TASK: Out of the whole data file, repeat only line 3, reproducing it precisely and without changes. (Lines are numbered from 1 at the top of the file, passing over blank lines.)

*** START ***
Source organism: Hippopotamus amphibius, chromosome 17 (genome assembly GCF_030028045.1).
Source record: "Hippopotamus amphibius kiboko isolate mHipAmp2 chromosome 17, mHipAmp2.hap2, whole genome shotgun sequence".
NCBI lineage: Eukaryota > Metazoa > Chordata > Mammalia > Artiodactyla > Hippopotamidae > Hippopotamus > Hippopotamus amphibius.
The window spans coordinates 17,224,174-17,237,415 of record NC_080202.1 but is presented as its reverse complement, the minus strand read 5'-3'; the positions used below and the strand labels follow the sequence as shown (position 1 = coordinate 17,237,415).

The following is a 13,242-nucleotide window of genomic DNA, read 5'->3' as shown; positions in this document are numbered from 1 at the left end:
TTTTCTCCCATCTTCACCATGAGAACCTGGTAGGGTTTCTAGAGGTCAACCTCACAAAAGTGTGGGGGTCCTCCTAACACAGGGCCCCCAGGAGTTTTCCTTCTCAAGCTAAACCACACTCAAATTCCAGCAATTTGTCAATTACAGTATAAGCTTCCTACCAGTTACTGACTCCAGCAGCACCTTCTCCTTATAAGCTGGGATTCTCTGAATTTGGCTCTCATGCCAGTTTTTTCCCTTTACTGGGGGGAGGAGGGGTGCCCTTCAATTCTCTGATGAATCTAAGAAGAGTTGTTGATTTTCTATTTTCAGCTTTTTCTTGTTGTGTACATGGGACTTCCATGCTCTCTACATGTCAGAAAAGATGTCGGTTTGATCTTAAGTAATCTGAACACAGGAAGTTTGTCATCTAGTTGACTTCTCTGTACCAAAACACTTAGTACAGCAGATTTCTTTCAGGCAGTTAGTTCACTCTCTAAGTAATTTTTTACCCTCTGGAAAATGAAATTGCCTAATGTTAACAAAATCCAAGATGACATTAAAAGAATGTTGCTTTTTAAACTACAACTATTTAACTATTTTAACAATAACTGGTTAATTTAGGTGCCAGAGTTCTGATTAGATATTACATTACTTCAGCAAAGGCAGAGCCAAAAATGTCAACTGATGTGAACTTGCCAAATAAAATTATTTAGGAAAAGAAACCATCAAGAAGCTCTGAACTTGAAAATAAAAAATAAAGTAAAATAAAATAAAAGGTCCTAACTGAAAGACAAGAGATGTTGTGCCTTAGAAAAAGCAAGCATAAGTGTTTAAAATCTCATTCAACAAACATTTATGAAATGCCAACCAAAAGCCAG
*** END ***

NCBI lineage: Eukaryota > Metazoa > Chordata > Mammalia > Artiodactyla > Hippopotamidae > Hippopotamus > Hippopotamus amphibius.